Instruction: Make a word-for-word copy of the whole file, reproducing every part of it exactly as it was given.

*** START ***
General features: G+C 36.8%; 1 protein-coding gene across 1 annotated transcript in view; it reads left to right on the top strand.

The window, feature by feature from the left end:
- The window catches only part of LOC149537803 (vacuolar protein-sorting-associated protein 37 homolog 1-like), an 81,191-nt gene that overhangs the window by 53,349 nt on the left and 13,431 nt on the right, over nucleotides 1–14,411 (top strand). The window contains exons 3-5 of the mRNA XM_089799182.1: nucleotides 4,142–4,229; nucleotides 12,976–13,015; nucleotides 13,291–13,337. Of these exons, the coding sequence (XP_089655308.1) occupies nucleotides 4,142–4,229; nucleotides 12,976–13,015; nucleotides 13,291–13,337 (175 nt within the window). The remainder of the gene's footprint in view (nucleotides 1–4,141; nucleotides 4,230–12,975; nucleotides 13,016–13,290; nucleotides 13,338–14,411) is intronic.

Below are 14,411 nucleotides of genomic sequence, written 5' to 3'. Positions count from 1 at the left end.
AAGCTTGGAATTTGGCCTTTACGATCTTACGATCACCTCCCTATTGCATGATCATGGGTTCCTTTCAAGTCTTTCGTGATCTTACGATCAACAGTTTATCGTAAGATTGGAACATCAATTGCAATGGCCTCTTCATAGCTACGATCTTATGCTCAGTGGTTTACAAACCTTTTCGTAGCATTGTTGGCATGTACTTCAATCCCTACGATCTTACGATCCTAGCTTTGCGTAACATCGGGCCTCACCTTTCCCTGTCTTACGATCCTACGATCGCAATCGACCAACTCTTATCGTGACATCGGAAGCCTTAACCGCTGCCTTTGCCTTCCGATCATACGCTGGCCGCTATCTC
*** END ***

General features: G+C 36.8%; 1 protein-coding gene across 1 annotated transcript in view; it reads left to right on the top strand.

The window, feature by feature from the left end:
- The window catches only part of LOC149537803 (vacuolar protein-sorting-associated protein 37 homolog 1-like), an 81,191-nt gene that overhangs the window by 53,349 nt on the left and 13,431 nt on the right, over nucleotides 1–14,411 (top strand). The window contains exons 3-5 of the mRNA XM_089799182.1: nucleotides 4,142–4,229; nucleotides 12,976–13,015; nucleotides 13,291–13,337. Of these exons, the coding sequence (XP_089655308.1) occupies nucleotides 4,142–4,229; nucleotides 12,976–13,015; nucleotides 13,291–13,337 (175 nt within the window). The remainder of the gene's footprint in view (nucleotides 1–4,141; nucleotides 4,230–12,975; nucleotides 13,016–13,290; nucleotides 13,338–14,411) is intronic.

Below are 14,411 nucleotides of genomic sequence, written 5' to 3'. Positions count from 1 at the left end.
AAGCTTGGAATTTGGCCTTTACGATCTTACGATCACCTCCCTATTGCATGATCATGGGTTCCTTTCAAGTCTTTCGTGATCTTACGATCAACAGTTTATCGTAAGATTGGAACATCAATTGCAATGGCCTCTTCATAGCTACGATCTTATGCTCAGTGGTTTACAAACCTTTTCGTAGCATTGTTGGCATGTACTTCAATCCCTACGATCTTACGATCCTAGCTTTGCGTAACATCGGGCCTCACCTTTCCCTGTCTTACGATCCTACGATCGCAATCGACCAACTCTTATCGTGACATCGGAAGCCTTAACCGCTGCCTTTGCCTTCCGATCATACGCTGGCCGCTATCTC